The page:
All news from Anaesthesiology

Genetic Counseling Improved with Telemedicine Approach

Genetic counseling for cancer patients has become standard of care at academic medical centers, but patients cared for at community-based medical practices across the United States may not have access to these resources. Video and phone sessions can close that gap and bring genetic counseling to patients who would not otherwise have the chance to receive it, according to a new study from the Basser Center for BRCA at the University of Pennsylvania's Abramson Cancer Center.

Origin Of Phycotoxins in Marine Shellfish

Massive phytoplankton proliferation and the consequent release of toxic metabolites can be responsible for seafood poisoning outbreaks: filter-feeding mollusks, such as shellfish, mussels, oysters or clams, can accumulate these toxins throughout the food chain and present a threat for consumers’ health.

Walking Pace Linked With All-Cause Mortality, New Findings

Walking at an average pace was found to be associated with a 20% risk reduction for all-cause mortality compared with walking at a slow pace, while walking at a brisk or fast pace was associated with a risk reduction of 24%. A similar result was found for risk of cardiovascular disease mortality, with a reduction of 24%walking at an average pace and 21% walking at a brisk or fast pace, compared to walking at a slow pace.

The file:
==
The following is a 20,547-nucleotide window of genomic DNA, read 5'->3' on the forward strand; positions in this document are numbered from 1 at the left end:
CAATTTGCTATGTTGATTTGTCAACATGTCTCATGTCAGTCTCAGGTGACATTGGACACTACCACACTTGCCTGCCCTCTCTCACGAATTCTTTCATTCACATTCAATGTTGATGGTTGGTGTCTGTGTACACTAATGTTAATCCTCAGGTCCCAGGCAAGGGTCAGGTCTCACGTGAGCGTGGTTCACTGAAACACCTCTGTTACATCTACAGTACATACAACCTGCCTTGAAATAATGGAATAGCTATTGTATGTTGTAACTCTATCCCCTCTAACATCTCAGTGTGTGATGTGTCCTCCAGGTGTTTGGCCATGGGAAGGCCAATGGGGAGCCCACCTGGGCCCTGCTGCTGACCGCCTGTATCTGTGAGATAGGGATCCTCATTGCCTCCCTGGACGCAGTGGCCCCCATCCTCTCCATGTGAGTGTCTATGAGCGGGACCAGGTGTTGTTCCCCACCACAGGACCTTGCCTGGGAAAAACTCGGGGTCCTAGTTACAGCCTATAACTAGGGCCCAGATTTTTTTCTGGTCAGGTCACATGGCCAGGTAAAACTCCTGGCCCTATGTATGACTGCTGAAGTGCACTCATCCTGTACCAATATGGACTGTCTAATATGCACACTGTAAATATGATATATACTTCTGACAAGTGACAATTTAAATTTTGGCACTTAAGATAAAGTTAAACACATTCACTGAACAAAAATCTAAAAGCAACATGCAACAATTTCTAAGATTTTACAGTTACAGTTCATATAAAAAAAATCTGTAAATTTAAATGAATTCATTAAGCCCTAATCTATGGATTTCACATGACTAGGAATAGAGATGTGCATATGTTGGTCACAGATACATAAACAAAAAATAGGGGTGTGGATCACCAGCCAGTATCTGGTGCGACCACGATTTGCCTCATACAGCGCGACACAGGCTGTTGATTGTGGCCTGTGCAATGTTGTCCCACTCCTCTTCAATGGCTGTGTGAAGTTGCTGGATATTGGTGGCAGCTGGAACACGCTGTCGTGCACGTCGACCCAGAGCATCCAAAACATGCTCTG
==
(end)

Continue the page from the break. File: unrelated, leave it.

New Way To Control Blood Pressure

A new study found new and better ways to fight hypertension and low blood pressure may be in the offing. The team showed that Galectin-1, a protein in our body, influences the function of another protein known as L-type (CaV1.2) calcium channel found on the arteries that normally acts to contract the blood vessels. By reducing the activity of these calcium channels, Galectin-1 is able to lower blood pressure. The study was published online in Circulation.

New Device For The Diagnosis Of Schizophrenia

A new study found portable device common in optometrists' offices may hold the key to faster diagnosis of schizophrenia, predicting relapse and symptom severity and assessing treatment effectiveness. Researchers used RETeval, a hand-held device developed to record electrical activity from the retina, to replicate and extend prior studies showing that people with schizophrenia had abnormal electrical activity in the retina. The study published in the Journal of Abnormal Psychology,